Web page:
Thank you for being one of our most loyal readers. Please consider supporting community journalism by subscribing.
Michele Handley won’t be moving to Wilson for another month, but that didn’t stop the newly appointed director for the Eastern North Carolina School for the Deaf from meeting with staff Friday.
“We are so lucky to have Dr. Handley joining us in North Carolina,” said Maria Pitre-Martin, the deputy state superintendent for the N.C. Department of Public Instruction. “It was critical to look for a new director in a timely manner and bring the best possible candidate to you and I believe we’ve done that. I look forward to having her with us in a month.”
With the help of videoconferencing, Handley was able to introduce herself and answer questions. She currently works at the Florida School for the Deaf and the Blind, where she has been since 2007. In addition to administrative roles, Handley has been a parent adviser, teacher and interpreter at schools in Colorado and Georgia since getting a bachelor’s degree in 1996.
She said she had always heard positive things about ENCSD, but when the position became available after Carter Bearden resigned in mid-2017, she said she was convinced to apply when she learned the school and the community rallied to keep the school open when efforts were made to shutter it.
“Immediately when I got on your campus, I felt like I fit. When I was in the interview with the big panel of people, I felt like we were friends,” she said. “During the second interview, I came again and I was worried because I was so comfortable with all the people, but it really did feel like I was home.”
The 44-year-old mom of one will move to Wilson at the beginning of March and start work at the school on March 13.
“When I get there, I‘ll send out a survey to all staff, parents and students. I want to know what are your concerns, what are your goals and what are some solutions,” she said. “There are some ideas I have, but I want to hear your perspectives first.”
Gary Farmer, who worked for ENCSD for 32 years and now serves on the school advisory board, asked Handley about whether she supported athletic programs at the school.
“Sports teach so many skills for life like teamwork, self-satisfaction, discipline and taking care of business. Those are all life skills,” she said. “I support that, but you have to have the balance, so you have got to have the good academics first.”
ENCSD is slated to add a preschool program for deaf and hard of hearing children in the fall and Dianne Wright picked Handley’s brain about the new curriculum.
“We need to make sure our program is at its best. We need to make sure every class for every student is meeting their needs,” Handley said. “Think about it like a product you’re selling. If it is cheap, no one is going to buy it, so we have to make sure our product is top-notch, then look at how to expand and address any gaps we have. If 3- to 5-year-olds are falling through the gap, we can address that. If our K-12 program is not strong enough, we’ll focus on that first.”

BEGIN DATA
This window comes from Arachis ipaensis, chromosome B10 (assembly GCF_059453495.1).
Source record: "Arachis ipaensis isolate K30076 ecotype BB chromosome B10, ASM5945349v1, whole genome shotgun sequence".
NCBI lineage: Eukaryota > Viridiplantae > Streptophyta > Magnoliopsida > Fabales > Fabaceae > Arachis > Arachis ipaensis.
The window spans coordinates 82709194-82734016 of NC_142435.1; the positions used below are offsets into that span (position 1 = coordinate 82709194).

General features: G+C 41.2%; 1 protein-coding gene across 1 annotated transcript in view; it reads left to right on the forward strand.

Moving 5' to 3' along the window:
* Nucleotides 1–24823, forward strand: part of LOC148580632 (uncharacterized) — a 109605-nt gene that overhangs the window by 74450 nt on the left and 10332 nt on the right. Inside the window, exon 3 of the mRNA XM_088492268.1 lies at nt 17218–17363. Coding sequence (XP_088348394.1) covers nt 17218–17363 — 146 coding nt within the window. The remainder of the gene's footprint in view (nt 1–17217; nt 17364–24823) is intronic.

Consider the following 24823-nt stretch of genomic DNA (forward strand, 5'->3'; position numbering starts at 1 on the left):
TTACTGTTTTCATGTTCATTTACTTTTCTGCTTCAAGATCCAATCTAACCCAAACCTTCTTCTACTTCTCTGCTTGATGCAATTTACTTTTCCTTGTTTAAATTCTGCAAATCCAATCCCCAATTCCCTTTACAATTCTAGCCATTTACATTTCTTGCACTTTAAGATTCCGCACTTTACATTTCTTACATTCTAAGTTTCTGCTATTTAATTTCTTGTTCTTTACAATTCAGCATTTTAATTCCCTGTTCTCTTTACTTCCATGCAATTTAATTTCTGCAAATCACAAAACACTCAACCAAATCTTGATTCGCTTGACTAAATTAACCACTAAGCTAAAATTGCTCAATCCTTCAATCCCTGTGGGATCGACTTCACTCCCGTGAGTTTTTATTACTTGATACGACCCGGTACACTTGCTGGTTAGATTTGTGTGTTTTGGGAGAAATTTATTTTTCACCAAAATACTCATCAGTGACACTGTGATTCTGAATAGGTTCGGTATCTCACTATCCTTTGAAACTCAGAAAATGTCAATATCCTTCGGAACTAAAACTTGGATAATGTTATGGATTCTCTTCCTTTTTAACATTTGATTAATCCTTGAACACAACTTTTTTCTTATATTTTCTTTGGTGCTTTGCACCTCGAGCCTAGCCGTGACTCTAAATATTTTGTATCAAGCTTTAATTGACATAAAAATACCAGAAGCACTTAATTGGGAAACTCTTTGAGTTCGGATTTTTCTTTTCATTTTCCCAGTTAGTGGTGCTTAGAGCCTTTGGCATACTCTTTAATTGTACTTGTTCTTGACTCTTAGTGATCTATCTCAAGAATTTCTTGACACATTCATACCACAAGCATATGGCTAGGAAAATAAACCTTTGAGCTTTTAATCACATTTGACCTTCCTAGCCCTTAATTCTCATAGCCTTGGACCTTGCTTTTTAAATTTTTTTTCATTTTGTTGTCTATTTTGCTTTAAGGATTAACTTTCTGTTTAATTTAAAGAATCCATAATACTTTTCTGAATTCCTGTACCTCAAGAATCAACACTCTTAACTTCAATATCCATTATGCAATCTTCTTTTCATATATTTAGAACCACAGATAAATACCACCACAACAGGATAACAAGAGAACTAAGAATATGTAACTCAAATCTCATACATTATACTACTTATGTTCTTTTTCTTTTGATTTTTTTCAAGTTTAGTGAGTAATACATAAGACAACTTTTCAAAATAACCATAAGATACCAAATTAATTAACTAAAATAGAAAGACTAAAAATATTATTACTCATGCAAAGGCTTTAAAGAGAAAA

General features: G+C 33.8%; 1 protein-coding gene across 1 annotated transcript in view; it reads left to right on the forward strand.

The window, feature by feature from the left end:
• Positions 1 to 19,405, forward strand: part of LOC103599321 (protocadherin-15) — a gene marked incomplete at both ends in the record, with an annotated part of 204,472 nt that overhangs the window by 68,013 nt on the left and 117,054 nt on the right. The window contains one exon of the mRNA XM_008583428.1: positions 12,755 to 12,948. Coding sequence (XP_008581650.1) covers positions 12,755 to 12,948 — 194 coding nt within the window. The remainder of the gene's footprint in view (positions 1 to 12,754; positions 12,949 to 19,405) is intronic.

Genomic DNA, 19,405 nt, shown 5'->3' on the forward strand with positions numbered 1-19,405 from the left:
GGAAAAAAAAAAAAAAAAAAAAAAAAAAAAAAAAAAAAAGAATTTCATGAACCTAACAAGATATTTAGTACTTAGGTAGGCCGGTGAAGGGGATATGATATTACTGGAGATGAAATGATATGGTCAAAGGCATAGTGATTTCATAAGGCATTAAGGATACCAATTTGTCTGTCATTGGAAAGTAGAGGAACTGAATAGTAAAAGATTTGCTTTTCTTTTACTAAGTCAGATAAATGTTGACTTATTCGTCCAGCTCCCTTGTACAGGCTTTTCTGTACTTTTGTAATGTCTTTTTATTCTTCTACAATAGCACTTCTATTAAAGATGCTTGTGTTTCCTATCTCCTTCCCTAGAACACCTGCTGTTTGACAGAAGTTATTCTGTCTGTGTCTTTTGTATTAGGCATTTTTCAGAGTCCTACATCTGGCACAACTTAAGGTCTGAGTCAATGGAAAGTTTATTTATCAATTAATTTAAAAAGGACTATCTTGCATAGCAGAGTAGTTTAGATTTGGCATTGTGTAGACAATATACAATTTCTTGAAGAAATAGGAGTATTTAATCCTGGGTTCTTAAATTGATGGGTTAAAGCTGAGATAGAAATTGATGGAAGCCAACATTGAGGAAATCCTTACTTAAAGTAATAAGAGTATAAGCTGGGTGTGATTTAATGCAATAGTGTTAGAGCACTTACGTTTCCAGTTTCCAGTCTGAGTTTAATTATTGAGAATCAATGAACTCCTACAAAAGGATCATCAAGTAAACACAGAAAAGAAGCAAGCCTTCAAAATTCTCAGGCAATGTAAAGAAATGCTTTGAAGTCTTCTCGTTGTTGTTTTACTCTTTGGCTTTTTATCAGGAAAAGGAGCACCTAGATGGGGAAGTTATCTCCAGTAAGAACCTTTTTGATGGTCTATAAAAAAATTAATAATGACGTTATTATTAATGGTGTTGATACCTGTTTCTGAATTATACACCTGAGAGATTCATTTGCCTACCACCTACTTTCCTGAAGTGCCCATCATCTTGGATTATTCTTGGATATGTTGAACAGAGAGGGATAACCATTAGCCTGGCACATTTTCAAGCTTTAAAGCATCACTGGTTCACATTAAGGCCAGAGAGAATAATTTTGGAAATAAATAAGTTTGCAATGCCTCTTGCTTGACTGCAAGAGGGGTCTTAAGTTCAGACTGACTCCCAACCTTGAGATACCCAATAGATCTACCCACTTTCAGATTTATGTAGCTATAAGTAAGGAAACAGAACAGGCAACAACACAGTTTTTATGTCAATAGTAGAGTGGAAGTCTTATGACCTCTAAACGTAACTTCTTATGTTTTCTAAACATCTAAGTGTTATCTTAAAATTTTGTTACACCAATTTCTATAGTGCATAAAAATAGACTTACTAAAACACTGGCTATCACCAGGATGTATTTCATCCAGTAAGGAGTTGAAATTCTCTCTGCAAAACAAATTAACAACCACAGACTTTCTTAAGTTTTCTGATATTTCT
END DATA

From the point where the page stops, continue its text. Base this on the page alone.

While Handley is fluent in sign language, it wasn’t until her senior year in college that she changed her career path and learned from a co-worker at Belk.
“She taught me sign language from ‘The Joy of Signing’ and I was totally fascinated by it. I wanted more experience and practice, so I signed up to be a substitute teacher in the school system, but at that time, there were no subs for interpreting,” she said. “With my beginning sign language, I went into a preschool class and they were better at signing than I was.”
After that experience, she signed up for the interpreter training program and lived with deaf college students in the dorm for the summer. She has since gotten her master’s degree and her doctorate in education. She said she enjoys crafting and art in her free time as well as spending time with her 7-year-old son.
“I really spend most of my time with my son and working,” she said. “I am passionate about my work. I enjoy it and sometimes when I go home, I’ll read articles about work.”
Handley said she feels the school’s career technology education curriculum is essential.
“Technology is our world now and many of our students will be in the technology career field,” she said. “It is good that we have a program to address those needs. If a student wants to go to work or college, we need to do our best to prepare them for whatever path meets their needs.”
More than 30 applications were received for the opportunity to lead the school’s 70 students and more than 100 staff members.
“I feel honored to be selected as the new director for the ENCSD,” Handley said. “I am looking forward to being a part of the ENCSD and Wilson communities, and enhancing the education and services for students who are deaf or hard of hearing in North Carolina.”